If you missed the flurry of public conversation that took place right after Lean In was published, this post gives you a taste of it. [Background: the book was written by Sheryl Sandberg, the Chief Operating Officer (COO) at Facebook.] You can get the gist of the book’s overall message in Sandberg’s Ted Talk.
She essentially looks at why there are so few women leaders (CEO’s & heads of state, for example) and what can be done about it.
She’s largely speaking to young, ambitious professional women about what she’s learned about women’s career advancement and leadership. Her strongest recommendation to women is to “lean in,” meaning to be fully, 100% committed to working hard and getting ahead, and to assume their “place at the table” whether or not they feel they belong there. To the women who shy away from the fast track because at some point in the future they want to cut back to raise their children, Sandberg says, “Don’t leave before you leave.”
Here are some of the best posts from right after the book came out:
Why Sheryl Sandberg is Beside the Point, by Amy Gutman.
Start here because Gutman lays out beautifully just how and why the book elicits such strong, polarized responses.
The Retro-Lean-Back Snow Day, by KJ Dell”Antonia (in the Motherlode column of the NY Times).
Dell’antonia, from deep inside a snow day at home with her kids, makes the case for a modified career plan that allows for snow days and sick kids. The strategy is imperfect, it requires flexibility, and it’s the right answer for many professionals with young children. This piece links to several other juicy posts/columns on the subject.
Why Lean In Makes Me Depressed, by Morra Arons-Mele.
She writes, “Sandberg asks women to lean in, but social and cultural institutions haven’t caught up with her, so we feel confused and perhaps disappointed.” Aarons-Mele writes about the challenges that 20- and 30-somethings grapple with.
Why I’d Rather Stand Straight Than Lean In, by Kristin van Ogtrop, editor of Real Simple magazine.
Van Ogtrop makes the case for a more balanced approach: “Here’s the thing: I don’t want to be striving for bigger/better/higher/more every minute of every day. I don’t always want to have a larger goal.” Sometimes she stops to enjoy a clementine.
Enough With The ‘Leaning In,‘ by Tiziana Dearing.
This is more of a response to the buzz than to the book. A CEO herself, Dearing writes, “Who died and made the top of the ladder God?” She makes the case for each individual navigating her professional path in her own way.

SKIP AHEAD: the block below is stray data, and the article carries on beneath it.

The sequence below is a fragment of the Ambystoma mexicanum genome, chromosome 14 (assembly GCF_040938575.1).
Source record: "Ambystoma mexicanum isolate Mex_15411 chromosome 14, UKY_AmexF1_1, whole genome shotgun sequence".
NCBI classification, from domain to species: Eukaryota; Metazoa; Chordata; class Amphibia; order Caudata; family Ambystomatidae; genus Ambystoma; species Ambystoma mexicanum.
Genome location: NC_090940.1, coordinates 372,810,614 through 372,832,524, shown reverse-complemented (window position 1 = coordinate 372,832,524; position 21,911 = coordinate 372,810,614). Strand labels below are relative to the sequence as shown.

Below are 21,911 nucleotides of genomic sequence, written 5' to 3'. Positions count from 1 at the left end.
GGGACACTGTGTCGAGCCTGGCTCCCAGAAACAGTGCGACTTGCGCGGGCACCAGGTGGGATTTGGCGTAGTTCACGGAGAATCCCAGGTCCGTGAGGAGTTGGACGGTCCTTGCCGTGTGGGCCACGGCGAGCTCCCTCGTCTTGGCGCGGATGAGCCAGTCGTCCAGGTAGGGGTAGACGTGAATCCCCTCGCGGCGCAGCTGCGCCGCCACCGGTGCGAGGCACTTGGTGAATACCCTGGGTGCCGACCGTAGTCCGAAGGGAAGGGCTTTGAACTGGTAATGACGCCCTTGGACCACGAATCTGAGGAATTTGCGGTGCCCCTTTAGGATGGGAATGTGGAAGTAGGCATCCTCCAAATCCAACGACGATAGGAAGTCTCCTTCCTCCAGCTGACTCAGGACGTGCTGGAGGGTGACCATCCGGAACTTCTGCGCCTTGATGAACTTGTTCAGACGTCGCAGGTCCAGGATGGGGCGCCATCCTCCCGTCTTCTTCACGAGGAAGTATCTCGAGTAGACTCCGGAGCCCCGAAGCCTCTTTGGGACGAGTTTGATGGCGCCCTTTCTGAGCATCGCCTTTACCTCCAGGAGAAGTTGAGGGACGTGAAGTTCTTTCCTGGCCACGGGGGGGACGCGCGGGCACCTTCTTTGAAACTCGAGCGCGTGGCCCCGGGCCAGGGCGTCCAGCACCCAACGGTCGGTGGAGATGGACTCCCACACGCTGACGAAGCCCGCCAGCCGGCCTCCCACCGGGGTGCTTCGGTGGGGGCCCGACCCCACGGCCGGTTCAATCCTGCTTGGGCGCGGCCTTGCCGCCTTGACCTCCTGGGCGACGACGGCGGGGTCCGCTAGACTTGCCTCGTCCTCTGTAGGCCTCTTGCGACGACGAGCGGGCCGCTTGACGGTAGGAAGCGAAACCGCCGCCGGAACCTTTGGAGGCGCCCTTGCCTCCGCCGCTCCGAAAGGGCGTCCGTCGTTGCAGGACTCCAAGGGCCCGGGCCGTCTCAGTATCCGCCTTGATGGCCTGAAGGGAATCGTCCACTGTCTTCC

I Had to Take a Xanax to Read Time Magazine This Week, by Penelope Trunk.
She writes, “The high performers in corporate life are so much more focused than everyone else in the workforce that it’s time we stopped selling a false bill of goods; almost no one can be so singularly focused to get to the top of anything. Including corporate America. Yet we keep talking to kids and each other like anyone can do it.” Trunk often says things no one else is saying. I don’t always agree with her, but boy, she is one interesting blogger. And smart.
He Hasn’t Had it All Either, by Michael Winerip in the Booming section of the NY Times.
Winerip opens with this: “I have had a lot. I feel lucky to have had a successful career as a journalist and author while being the primary caregiver of our four children for a decade. But I definitely did not have it all. And unlike most people written about in the media who don’t have it all, I’m a male who didn’t have it all.” This is a very sane, grounded piece, and an interesting look at an egalitarian marriage.
You Can’t ‘Have It All’ & More of Feminism’s Outdated Phrases, by Ellen Galinsky, president of the Families and Work Institute.
Galinsky “loathe[s] the terms of the debates . . . [because] these seemingly innocuous words invariably hamper, not foster, change.” She takes 5 of these terms and suggests more appropriate ones, such as “fit” instead of “balance,” “thriving through it all” instead of “having it all.”
And now it’s your turn. Did you read the book, and if so, what did you think? And, whether or not you read the book, what do you think about its message? Please leave a comment.